Income Inequality

1405 Words 6 Pages
Underlying Causes of Income Inequality According to a report from the charity Oxfam, sixty-two people worldwide hold as much wealth as half of the global population (Stone). The cause of the wealth discrepancy is widely speculated upon and just as widely disputed. Many claim the social gap as the primary cause of this overwhelming income inequality. This response is an oversimplification of the true cause of current disparities. More specifically, the social gap created by preemptive influence and physical traits causes income disproportions, which in turn cause income inequality. In “Confronting Inequality,” Paul Krugman proclaims that income inequality influences many, as the high-income minority destabilizes the economy, especially for …show more content…
King reports that many people now work towards the middle-class lifestyle as opposed to the celebrity-rich lifestyle. He then includes naysayers of his view, citing many who claim inequality stands in the way of the American Dream. King concedes that income inequality is an issue in America. However, he believes that employing Krugman’s policies, such as raising minimum wage, would further disrupt the market’s equilibrium. King promotes the belief that income inequality does not stifle individuals of any class from achieving the American Dream. King continues his arguments by disagreeing with Bob Herbert who asserts that taxing the upper class will close the income gap. King then agrees with Dana Golden, who states that keeping the rich spending their own money and wealthy will encourage economic growth on all levels. Cal Thomas asserts that the media perpetuates the ability to attain the American Dream, which King believes. King also maintains that the American Dream has withstood the tumultuous past including recessions and fiscal turmoil. King concludes with the argument that governmental allocation of income is detrimental to the American economy and the attainment of the American …show more content…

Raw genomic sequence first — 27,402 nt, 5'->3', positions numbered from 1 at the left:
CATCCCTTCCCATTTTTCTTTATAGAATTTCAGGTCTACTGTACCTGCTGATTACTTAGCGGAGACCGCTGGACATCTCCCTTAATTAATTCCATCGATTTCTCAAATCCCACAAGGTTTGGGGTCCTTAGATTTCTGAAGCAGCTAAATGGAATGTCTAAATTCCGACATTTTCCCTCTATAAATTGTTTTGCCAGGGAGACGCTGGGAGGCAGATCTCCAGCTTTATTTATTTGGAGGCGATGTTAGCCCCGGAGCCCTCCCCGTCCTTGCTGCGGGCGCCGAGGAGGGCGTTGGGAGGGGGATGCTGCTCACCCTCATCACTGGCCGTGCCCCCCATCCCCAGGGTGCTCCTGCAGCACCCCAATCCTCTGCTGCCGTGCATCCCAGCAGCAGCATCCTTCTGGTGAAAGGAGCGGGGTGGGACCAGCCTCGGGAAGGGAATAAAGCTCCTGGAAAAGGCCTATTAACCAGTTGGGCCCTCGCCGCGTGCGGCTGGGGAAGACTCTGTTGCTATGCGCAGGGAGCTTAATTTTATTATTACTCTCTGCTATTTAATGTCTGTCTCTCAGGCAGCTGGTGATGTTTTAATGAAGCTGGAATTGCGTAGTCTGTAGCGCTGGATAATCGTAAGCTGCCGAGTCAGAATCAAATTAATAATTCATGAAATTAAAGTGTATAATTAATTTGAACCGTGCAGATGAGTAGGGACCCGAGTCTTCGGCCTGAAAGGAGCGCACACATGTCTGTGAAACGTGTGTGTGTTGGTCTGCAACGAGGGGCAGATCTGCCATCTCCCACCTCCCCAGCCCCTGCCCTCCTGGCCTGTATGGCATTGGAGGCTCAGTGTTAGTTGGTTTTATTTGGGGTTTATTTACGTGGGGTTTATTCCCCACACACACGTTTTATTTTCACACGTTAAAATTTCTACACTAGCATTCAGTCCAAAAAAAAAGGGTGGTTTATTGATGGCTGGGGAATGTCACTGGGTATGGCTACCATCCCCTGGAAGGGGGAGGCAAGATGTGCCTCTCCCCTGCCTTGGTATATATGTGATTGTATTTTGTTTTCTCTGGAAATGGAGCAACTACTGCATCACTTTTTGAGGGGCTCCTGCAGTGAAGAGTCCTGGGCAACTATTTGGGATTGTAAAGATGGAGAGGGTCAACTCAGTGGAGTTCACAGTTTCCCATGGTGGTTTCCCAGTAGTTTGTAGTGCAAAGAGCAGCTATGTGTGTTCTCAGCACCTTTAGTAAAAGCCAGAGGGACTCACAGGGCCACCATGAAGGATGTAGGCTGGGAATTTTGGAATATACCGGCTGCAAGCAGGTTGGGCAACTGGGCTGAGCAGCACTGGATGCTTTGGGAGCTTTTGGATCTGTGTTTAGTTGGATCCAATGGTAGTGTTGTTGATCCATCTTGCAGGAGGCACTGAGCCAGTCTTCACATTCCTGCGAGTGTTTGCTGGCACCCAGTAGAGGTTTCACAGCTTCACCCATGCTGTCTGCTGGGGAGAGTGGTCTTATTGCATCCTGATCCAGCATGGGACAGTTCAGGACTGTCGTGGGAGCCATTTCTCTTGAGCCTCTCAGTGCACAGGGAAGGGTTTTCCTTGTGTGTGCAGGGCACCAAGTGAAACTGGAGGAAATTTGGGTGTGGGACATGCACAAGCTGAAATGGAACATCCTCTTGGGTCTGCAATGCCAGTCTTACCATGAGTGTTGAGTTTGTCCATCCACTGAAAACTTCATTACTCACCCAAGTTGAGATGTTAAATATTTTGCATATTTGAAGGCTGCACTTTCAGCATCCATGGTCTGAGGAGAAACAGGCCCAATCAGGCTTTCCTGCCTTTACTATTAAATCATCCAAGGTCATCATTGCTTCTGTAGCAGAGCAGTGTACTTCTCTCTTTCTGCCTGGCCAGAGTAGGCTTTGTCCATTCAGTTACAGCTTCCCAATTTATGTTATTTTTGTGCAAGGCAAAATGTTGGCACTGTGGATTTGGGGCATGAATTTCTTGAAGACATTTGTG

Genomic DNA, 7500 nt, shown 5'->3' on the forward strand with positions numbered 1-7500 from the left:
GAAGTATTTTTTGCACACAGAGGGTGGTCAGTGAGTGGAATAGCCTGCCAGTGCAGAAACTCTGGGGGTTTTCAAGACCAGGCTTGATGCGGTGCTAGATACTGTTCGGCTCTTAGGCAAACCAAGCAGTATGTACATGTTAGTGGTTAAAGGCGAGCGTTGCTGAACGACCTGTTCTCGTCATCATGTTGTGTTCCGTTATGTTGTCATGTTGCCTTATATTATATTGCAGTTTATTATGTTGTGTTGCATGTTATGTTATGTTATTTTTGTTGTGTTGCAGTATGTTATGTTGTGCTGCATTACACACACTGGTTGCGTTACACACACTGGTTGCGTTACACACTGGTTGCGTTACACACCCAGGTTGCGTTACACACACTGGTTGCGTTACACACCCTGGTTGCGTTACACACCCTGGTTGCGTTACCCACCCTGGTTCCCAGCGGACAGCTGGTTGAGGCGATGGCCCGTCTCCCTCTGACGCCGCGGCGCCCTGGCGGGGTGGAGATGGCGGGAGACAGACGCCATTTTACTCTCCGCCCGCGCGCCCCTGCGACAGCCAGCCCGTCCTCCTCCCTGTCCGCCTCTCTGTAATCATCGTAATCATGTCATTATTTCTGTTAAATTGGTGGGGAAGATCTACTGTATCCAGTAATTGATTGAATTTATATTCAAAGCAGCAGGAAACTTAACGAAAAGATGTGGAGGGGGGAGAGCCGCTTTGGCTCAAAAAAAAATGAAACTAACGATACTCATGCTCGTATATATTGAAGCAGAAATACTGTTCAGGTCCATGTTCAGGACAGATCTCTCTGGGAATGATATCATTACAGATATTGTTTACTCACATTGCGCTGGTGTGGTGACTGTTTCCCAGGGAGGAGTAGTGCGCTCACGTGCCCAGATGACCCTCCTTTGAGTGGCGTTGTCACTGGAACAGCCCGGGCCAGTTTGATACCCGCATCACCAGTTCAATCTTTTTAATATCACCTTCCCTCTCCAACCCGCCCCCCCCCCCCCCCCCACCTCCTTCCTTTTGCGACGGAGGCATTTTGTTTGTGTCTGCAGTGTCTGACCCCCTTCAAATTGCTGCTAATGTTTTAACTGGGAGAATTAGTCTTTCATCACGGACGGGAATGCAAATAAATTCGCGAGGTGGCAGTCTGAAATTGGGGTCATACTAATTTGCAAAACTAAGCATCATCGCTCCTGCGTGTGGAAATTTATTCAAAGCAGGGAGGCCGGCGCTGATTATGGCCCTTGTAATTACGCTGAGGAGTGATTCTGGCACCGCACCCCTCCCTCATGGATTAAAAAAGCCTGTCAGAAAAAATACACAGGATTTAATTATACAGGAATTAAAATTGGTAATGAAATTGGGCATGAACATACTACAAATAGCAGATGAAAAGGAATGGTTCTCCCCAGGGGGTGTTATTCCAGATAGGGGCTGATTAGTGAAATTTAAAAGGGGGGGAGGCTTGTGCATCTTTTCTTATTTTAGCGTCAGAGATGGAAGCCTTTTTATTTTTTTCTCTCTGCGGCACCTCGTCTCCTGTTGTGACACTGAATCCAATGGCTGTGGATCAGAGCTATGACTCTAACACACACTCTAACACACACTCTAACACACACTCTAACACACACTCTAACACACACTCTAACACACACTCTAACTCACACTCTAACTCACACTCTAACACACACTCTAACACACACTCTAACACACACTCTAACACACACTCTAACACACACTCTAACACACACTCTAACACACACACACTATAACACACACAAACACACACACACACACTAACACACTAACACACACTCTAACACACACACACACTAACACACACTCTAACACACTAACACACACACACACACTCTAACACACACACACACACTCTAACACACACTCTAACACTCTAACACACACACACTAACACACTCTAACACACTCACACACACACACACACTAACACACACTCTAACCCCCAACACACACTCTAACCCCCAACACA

An individual begins to gain views from his or her guardians as early as birth, as he or she grows up learning how to talk, how to walk, and how to judge people. Parental figures have been known as one of the greatest influences on behavior. Nevertheless, not all agree with the widely accepted view of prominent parental influence. According to Judith Harris, parents have a short-term effect on their children (qtd. in Span). However, Jerome Kagan disagrees with Span, saying that “to claim that they’re influence is minimal, that’s severely wrong” (qtd. in Span). As a child grows, different factors influence him or her. Peers, teachers, and coaches introduce new ideas and beliefs to the child, changing the child’s opinion. The influence from these factors is a large reason for income inequality. A child with a widely encompassing guidance would have a less biased perspective than a child with a unilateral guidance. For example, a child who was taught to believe that poor people are lazy would be less inclined to be sympathetic to the poor than a child who was taught that much of the economically disadvantaged population was in such a state due to economic imbalance would be. Those learned stereotypes not only affect the way children view others, but also how they view themselves. If they were taught from an early age, and re-taught as they developed, that poor equates to lazy and worthless, then they are more

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